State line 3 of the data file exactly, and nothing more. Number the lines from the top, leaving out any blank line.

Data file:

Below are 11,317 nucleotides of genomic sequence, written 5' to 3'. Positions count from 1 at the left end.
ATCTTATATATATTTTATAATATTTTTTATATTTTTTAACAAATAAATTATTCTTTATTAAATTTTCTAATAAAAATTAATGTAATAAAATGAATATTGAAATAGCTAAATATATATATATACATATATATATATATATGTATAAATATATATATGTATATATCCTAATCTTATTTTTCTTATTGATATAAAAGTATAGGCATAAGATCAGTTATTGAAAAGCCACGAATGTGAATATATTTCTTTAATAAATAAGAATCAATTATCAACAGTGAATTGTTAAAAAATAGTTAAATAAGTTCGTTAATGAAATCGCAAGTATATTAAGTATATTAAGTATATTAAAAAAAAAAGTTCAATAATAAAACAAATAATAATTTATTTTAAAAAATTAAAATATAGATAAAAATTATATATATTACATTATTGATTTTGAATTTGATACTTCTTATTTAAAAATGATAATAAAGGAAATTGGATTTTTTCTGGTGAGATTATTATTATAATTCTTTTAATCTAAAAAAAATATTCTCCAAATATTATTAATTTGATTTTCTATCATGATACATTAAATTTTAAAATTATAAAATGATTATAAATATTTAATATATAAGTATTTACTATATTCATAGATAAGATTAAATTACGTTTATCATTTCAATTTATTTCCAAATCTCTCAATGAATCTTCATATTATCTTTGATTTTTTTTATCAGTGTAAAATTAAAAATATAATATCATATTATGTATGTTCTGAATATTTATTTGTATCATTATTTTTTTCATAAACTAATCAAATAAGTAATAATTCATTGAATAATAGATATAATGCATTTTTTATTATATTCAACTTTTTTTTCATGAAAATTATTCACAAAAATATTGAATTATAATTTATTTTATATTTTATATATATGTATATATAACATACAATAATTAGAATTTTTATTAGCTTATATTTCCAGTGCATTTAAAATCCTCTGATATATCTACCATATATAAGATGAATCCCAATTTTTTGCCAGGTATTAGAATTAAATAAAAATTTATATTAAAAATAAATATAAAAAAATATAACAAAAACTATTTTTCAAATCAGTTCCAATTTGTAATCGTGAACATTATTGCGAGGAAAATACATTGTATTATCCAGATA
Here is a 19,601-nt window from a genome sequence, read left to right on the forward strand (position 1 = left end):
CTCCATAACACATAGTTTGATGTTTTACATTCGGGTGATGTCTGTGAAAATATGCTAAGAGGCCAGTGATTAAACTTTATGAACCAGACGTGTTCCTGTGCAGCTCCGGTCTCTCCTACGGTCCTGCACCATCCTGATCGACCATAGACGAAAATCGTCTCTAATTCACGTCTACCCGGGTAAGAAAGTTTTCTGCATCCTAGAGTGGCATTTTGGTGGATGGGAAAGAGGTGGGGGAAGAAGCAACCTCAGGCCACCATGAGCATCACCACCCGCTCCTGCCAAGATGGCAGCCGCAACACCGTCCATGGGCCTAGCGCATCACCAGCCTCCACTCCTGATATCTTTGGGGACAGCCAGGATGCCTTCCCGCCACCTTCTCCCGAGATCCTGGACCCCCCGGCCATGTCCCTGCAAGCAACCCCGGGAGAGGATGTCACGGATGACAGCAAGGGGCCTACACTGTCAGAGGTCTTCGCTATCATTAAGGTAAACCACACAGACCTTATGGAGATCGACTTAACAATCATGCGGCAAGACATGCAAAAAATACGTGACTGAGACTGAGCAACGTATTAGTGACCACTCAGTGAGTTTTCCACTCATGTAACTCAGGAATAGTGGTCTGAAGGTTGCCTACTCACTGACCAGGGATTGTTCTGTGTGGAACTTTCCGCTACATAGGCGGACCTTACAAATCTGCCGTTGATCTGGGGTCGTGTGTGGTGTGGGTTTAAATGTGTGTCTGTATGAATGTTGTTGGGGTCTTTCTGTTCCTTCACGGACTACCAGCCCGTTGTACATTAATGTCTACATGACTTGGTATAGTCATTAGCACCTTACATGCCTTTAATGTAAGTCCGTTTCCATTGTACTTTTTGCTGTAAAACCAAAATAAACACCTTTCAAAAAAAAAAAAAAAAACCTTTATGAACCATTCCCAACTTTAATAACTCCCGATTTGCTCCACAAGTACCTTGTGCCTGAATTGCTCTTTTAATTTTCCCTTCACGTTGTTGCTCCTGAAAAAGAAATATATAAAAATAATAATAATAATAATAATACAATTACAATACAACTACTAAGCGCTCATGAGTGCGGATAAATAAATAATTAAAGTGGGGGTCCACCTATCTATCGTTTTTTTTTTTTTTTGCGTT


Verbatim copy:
Here is a 19,601-nt window from a genome sequence, read left to right on the forward strand (position 1 = left end):